Frequently Asked Questions

    Q. What is the difference between a gravel bike and a cyclocross bike?

    1. They seem similar, but there are important details that differ, particularly in geometry. A gravel bike is generally longer, and the angle of the steering head is less deep. It is a compromise between a bicycle that handles gravel tracks and uneven terrain and one that provides good stability for fast driving on the road.

    A cyclocross bicycle (or CX) is shorter, and the angle of the steering head is more extreme. It’s all focused on the road, designed to give you the ability to turn the bike quickly when you need it.

    You can often place saddlebags or bag frames on a gravel bike for long distance journeys. You won’t find the same on a cyclocross bike, which focuses on off-road capability.

    Q. Could I put gravel tires on my road bike?

    1. It might be possible, depending on your tires, but it is not recommended. Even if you make the tires fit, they will still be relatively thin. You will not have much grip. And that is only part of the problem. A road bike is much less robust than a good gravel bike. The geometry of the frame is another problem. Road bikes are designed for good stability in a straight line on asphalt or concrete, they are not so good at coping with slides and rapid changes of direction in gravel and loose dirt.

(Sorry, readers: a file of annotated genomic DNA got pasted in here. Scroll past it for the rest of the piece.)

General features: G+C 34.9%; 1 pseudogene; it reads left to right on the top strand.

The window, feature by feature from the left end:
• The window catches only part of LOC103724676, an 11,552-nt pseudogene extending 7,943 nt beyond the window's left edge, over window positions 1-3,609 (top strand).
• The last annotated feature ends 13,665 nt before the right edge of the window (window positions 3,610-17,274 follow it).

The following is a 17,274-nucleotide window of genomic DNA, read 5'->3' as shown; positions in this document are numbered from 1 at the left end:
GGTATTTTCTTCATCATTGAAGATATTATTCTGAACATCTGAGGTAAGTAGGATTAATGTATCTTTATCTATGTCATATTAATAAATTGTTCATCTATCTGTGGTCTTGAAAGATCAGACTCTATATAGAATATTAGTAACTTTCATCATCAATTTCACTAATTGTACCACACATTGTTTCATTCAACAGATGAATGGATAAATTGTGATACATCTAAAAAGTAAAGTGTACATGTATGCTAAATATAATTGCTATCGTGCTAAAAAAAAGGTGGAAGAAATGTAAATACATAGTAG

Q. What is a 1x powertrain?

    1. A 1x transmission has only one plate on the crank (with the pedals). Mountain bikes and road bikes usually have two or three plates in the front and a gear cassette in the rear, which gives up to 30 gears. This provides many possible combinations (especially for steep terrain), but it means that automatic transmissions are complex, with many that could go wrong. They are also hard on chains.

    On a gravel bike, it is unlikely to address extreme gradients, so you don’t need so many gears. As a result, the mechanism can be simpler and more durable. It is lighter and easier to understand because there is only one lever to operate!

    So far, budget and mid-range gravel bicycles still mainly use 2x and 3x transmission transmissions. It is economical There are many in production. However, with high-end gravel, cyclocross and mountain bikes (especially custom built), automatic transmissions are increasingly common.

    Based on the various tests we have carried out on several bikes, we can give the following classification to help you make a better choose of your best bike. This classification has also been verified by hundreds of thousands of users like you who bought and used their Amazon’s bikes.